A Story is a Promise

A Story 
is a Promise

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I review screenplays, novel manuscripts, and plays. I am at heart a teacher, so the basic goal of my reviews is to teach the craft of storytelling.

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Posted 6/24/2001

Unfolding a Story from a First Sentence
written by Bill Johnson

A review of the opening pages of Meshugah, by Isaac Bashevis Singer

One aspect of writing a novel is beginning with a first sentence that sets a story into motion, then following that first sentence with other sentences that create the effect of a story unfolding from its starting point. This process of unfolding can draw an audience forward in a natural, compelling way. A story unfolding from an opening sentence can also create a natural revelation of information that makes assigning meaning to those details easy for a story's readers.

Struggling or inexperienced writers often start novels with an introduction of characters or plot events while withholding that which would give those details a greater sense of dramatic purpose. The net effect, the opening scenes of stories can feel arbitrary as writers jump from one character introduction to another. These interruptions in what should be the on-going flow of the story are jarring. A story's audience can be put into the position of needing to keep track of unrelated details. This quickly makes reading some novel manuscripts tedious and difficult.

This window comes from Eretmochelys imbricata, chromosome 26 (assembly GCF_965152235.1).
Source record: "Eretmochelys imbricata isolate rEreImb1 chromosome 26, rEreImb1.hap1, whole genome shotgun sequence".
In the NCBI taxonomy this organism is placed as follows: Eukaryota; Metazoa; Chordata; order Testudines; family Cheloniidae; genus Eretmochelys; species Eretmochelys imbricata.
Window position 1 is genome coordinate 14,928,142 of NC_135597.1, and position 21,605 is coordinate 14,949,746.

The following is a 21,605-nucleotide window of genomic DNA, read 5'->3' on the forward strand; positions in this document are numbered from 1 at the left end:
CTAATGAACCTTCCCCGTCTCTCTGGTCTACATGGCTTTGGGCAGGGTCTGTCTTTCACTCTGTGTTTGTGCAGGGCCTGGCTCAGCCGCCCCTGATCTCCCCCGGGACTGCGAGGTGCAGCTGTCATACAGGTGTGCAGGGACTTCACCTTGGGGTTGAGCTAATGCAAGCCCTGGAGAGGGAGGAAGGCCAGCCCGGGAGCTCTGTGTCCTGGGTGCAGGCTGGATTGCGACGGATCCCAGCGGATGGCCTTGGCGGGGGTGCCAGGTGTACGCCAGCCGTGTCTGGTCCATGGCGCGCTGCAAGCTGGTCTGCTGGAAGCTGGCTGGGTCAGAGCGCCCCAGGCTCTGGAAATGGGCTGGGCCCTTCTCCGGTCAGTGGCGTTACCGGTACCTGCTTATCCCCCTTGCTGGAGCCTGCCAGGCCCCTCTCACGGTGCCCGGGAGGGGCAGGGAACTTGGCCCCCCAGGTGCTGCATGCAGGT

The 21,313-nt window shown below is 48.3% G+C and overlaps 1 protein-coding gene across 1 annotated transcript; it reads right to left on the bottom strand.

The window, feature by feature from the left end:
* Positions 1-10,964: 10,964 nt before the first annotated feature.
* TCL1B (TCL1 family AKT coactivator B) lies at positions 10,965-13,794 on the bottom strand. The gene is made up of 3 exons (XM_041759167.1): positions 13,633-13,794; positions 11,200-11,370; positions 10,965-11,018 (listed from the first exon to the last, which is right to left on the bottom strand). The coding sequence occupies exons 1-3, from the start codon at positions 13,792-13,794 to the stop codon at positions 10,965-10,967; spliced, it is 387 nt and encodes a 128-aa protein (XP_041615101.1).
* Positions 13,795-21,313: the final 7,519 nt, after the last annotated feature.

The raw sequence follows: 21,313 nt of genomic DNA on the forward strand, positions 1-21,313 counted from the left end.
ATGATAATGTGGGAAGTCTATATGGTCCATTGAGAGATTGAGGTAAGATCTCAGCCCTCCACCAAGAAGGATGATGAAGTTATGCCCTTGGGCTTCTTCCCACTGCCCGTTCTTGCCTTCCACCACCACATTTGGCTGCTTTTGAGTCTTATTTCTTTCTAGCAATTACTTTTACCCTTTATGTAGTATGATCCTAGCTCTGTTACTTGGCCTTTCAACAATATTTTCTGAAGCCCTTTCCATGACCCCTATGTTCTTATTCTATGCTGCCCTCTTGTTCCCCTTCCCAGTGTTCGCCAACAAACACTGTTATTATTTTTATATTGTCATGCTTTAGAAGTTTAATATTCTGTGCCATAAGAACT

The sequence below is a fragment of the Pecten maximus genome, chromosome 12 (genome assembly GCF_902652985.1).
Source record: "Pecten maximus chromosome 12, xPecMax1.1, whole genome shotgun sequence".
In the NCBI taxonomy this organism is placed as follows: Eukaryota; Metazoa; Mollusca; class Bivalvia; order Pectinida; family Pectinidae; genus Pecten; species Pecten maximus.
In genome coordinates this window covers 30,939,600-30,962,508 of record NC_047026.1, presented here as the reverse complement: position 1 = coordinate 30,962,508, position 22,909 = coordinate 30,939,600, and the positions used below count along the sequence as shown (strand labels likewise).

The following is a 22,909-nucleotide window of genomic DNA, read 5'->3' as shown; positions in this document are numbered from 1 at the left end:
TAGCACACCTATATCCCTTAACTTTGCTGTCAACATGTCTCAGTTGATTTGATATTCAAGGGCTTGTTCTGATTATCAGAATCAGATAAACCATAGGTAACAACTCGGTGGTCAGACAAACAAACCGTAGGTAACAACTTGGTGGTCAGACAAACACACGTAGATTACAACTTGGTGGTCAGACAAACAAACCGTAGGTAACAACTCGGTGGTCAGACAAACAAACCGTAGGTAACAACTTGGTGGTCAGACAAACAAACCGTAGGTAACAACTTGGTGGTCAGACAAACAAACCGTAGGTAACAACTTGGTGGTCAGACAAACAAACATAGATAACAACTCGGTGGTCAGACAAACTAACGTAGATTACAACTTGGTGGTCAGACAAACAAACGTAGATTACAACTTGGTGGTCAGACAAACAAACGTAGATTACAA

Isaac Bashevis Singer is rightly renowned as a great storyteller. His prose is lyrical, graceful, and, on the surface, simple. His writing offers a great demonstration of how a story can unfold from a first sentence.

The opening sentence of Meshugah demonstrates Singer's gifts as a storyteller.

First sentence,

It happened more than once that someone I thought had died in Hitler's camps suddenly turned up alive and well.

This simple sentence says a great deal about the narrator, that he survived the death camps, that more than once he's run into someone he thought had died. It also raises the immediate question, who has shown up that led the narrator to have this thought?

I usually tried to hide my surprise.

This raises another question, why does the narrator try and hide his surprise? This second sentence unfolds from the first sentence. This creates a seamless-effect.

Why create a drama or melodrama or let the other know I had resigned myself to his or her death?

This sentence offers an answer to the question raised in the second sentence. Again, the sentences are unfolding, raising and answering questions that continue to draw the audience forward. Struggling writers often 'jump' from sentence to sentence as they try and offer information about characters and story environments, without creating a reason for the audience to desire or need that information.

But on that spring day in 1952, when the door to my office at the Yiddish newspaper in New York opened and Max Aberdam walked in, I must have looked startled and grown pale, because I heard him roar, "Don't be frightened, I haven't come from the Great Beyond to strangle you!"